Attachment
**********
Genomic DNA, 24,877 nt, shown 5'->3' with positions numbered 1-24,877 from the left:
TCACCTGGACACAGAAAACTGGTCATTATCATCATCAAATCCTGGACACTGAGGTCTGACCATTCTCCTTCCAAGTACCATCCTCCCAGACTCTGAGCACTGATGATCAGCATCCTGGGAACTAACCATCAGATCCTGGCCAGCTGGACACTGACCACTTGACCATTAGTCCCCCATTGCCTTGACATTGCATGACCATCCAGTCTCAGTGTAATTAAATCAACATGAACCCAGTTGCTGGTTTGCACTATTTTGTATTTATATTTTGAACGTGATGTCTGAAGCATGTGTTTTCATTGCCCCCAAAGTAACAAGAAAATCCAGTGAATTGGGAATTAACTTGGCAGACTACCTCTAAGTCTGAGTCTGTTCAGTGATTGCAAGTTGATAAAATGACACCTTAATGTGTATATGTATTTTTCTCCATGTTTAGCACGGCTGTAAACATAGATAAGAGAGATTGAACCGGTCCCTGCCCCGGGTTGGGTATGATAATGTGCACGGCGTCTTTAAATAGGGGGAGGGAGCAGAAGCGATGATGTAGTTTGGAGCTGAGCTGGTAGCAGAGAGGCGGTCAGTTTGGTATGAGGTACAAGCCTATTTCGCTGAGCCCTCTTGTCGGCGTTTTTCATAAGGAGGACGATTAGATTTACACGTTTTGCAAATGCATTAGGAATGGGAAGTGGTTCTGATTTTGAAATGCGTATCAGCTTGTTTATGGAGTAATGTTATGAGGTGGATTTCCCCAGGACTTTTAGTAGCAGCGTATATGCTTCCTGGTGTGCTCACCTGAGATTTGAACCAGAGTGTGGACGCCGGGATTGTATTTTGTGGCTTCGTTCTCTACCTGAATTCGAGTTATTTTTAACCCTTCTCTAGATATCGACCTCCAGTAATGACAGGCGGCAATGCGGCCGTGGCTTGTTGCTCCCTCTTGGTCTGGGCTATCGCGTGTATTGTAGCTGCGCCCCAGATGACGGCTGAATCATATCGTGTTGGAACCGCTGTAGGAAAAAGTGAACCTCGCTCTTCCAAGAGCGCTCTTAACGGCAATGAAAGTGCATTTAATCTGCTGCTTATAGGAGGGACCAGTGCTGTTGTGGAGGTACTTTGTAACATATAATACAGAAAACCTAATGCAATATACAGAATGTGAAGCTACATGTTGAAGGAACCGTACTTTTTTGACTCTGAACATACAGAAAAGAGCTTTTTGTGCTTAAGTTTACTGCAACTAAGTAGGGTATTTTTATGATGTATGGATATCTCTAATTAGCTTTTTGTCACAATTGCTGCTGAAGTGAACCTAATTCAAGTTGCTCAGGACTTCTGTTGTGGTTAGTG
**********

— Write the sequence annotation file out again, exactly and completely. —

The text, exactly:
Genomic DNA, 24,877 nt, shown 5'->3' with positions numbered 1-24,877 from the left:
TCACCTGGACACAGAAAACTGGTCATTATCATCATCAAATCCTGGACACTGAGGTCTGACCATTCTCCTTCCAAGTACCATCCTCCCAGACTCTGAGCACTGATGATCAGCATCCTGGGAACTAACCATCAGATCCTGGCCAGCTGGACACTGACCACTTGACCATTAGTCCCCCATTGCCTTGACATTGCATGACCATCCAGTCTCAGTGTAATTAAATCAACATGAACCCAGTTGCTGGTTTGCACTATTTTGTATTTATATTTTGAACGTGATGTCTGAAGCATGTGTTTTCATTGCCCCCAAAGTAACAAGAAAATCCAGTGAATTGGGAATTAACTTGGCAGACTACCTCTAAGTCTGAGTCTGTTCAGTGATTGCAAGTTGATAAAATGACACCTTAATGTGTATATGTATTTTTCTCCATGTTTAGCACGGCTGTAAACATAGATAAGAGAGATTGAACCGGTCCCTGCCCCGGGTTGGGTATGATAATGTGCACGGCGTCTTTAAATAGGGGGAGGGAGCAGAAGCGATGATGTAGTTTGGAGCTGAGCTGGTAGCAGAGAGGCGGTCAGTTTGGTATGAGGTACAAGCCTATTTCGCTGAGCCCTCTTGTCGGCGTTTTTCATAAGGAGGACGATTAGATTTACACGTTTTGCAAATGCATTAGGAATGGGAAGTGGTTCTGATTTTGAAATGCGTATCAGCTTGTTTATGGAGTAATGTTATGAGGTGGATTTCCCCAGGACTTTTAGTAGCAGCGTATATGCTTCCTGGTGTGCTCACCTGAGATTTGAACCAGAGTGTGGACGCCGGGATTGTATTTTGTGGCTTCGTTCTCTACCTGAATTCGAGTTATTTTTAACCCTTCTCTAGATATCGACCTCCAGTAATGACAGGCGGCAATGCGGCCGTGGCTTGTTGCTCCCTCTTGGTCTGGGCTATCGCGTGTATTGTAGCTGCGCCCCAGATGACGGCTGAATCATATCGTGTTGGAACCGCTGTAGGAAAAAGTGAACCTCGCTCTTCCAAGAGCGCTCTTAACGGCAATGAAAGTGCATTTAATCTGCTGCTTATAGGAGGGACCAGTGCTGTTGTGGAGGTACTTTGTAACATATAATACAGAAAACCTAATGCAATATACAGAATGTGAAGCTACATGTTGAAGGAACCGTACTTTTTTGACTCTGAACATACAGAAAAGAGCTTTTTGTGCTTAAGTTTACTGCAACTAAGTAGGGTATTTTTATGATGTATGGATATCTCTAATTAGCTTTTTGTCACAATTGCTGCTGAAGTGAACCTAATTCAAGTTGCTCAGGACTTCTGTTGTGGTTAGTG